Bicameral Bills Would Improve Testing, Inspection for Lead in Drinking Water and Paint
WASHINGTON, DC – Congressman Dan Kildee (MI-05), Congresswoman Jackie Speier (CA-14), Senator Tammy Duckworth (D-IL) and Senator Gary Peters (D-MI) introduced a package of five bills to protect families from the threat of lead exposure in their homes and schools.
The legislation would:
- Guarantee all children who are at risk of lead exposure are tested in compliance with the American Academy of Pediatrics’ best practices.
- Require testing and mitigation for lead-based paint and lead in drinking water at schools operated by the U.S. Department of Defense (DOD).
- Prevent the military from discouraging testing for lead-based paint in homes of military families funded by the DOD.
- Allow third party testing for lead-based paint in homes on military bases.
- Ensure military leaders are following the U.S. Department of Housing and Urban Development’s regulations for inspecting lead-based paint in military homes.
“There is no safe level of lead. Every family in America should be able to trust that their home and drinking water is free from lead,” said Congressman Kildee. “My hometown of Flint, Michigan knows all too well the consequences of lead in drinking water. By expanding lead testing in homes and schools, our legislation better protects families and children living on military bases. I am proud to join Congresswoman Speier, Senator Duckworth and Senator Peters in introducing this important legislation,” said Congressman Kildee.
“The military’s response to lead contamination in base housing and schools is appalling. Lead can cause developmental damage in children. This is not how any family should be treated but it’s even more egregious given the sacrifices their families undertake. Congress must act now, and I thank Congressman Kildee and Senator Duckworth for their leadership in ensuring that this issue is finally addressed,” said Congresswoman Speier, Chair of the House Armed Services Military Personnel Subcommittee.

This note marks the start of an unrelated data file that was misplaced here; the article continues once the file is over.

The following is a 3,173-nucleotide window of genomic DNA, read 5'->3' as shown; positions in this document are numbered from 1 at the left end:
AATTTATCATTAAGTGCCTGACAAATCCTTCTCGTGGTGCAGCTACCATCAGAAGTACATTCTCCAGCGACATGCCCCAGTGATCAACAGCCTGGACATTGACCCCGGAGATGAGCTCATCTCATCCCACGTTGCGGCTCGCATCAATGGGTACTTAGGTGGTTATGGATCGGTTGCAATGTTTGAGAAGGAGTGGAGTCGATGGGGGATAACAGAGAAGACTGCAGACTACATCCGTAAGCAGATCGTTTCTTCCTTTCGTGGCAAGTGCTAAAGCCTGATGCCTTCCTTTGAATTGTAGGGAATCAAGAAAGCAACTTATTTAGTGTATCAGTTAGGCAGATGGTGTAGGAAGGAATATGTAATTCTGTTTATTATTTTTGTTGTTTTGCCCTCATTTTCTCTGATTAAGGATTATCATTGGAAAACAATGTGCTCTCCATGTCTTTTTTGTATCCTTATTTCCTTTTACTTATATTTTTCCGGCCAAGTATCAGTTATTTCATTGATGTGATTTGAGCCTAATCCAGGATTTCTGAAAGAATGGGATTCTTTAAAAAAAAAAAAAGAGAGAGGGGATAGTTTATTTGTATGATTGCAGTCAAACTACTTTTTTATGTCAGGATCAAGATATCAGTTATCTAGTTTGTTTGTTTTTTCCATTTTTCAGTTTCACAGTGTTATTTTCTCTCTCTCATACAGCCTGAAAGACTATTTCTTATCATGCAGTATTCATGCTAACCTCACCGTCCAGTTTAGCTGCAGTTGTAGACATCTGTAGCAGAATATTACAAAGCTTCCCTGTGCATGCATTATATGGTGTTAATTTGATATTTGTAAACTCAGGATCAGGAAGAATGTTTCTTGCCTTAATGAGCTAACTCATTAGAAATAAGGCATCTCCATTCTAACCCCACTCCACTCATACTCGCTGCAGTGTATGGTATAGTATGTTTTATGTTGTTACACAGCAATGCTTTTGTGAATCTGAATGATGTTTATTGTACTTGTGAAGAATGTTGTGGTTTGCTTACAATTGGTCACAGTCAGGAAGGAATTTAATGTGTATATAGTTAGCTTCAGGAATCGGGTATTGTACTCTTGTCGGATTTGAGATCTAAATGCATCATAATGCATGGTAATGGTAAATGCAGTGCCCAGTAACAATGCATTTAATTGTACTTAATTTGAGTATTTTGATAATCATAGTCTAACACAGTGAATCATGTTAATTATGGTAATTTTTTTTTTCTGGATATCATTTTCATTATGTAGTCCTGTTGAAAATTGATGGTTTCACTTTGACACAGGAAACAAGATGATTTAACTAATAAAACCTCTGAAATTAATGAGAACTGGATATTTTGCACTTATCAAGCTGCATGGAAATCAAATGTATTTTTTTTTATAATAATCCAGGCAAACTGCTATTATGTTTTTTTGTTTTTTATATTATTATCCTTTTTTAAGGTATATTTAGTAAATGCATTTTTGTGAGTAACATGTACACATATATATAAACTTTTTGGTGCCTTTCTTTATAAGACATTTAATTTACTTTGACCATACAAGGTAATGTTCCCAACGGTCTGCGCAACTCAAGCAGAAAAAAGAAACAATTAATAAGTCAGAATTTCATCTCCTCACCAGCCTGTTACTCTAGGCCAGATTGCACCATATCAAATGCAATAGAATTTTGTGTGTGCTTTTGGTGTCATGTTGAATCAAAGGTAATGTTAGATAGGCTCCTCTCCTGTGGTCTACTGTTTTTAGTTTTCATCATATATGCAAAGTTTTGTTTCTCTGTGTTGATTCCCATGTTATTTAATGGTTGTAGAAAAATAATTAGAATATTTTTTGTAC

“The brave men and women who serve in our military should not have to worry about whether they live in homes that put their families’ safety at risk and whether they’re sending their children to schools that have contaminated drinking water,” said Senator Duckworth. “This is a public health crisis and a serious threat to our military readiness that demands our immediate attention.”
“As we saw in Flint, lead exposure can result in serious and long-term developmental and health challenges – especially in children. No one – especially servicemembers or their families – should be forced to live in conditions that pose risks to their health,” said Senator Peters, a member of the Senate Armed Services Committee. “I’m proud to join my colleagues to introduce legislation that will increase testing at military facilities for lead and help protect against the dangerous consequences of lead exposure.”
According to the Centers for Disease Control and Prevention, there is no safe level of lead exposure in people. Lead exposure can lead to damage to the brain and nervous system, slowed growth and development, learning and behavior problems, and hearing and speech problems.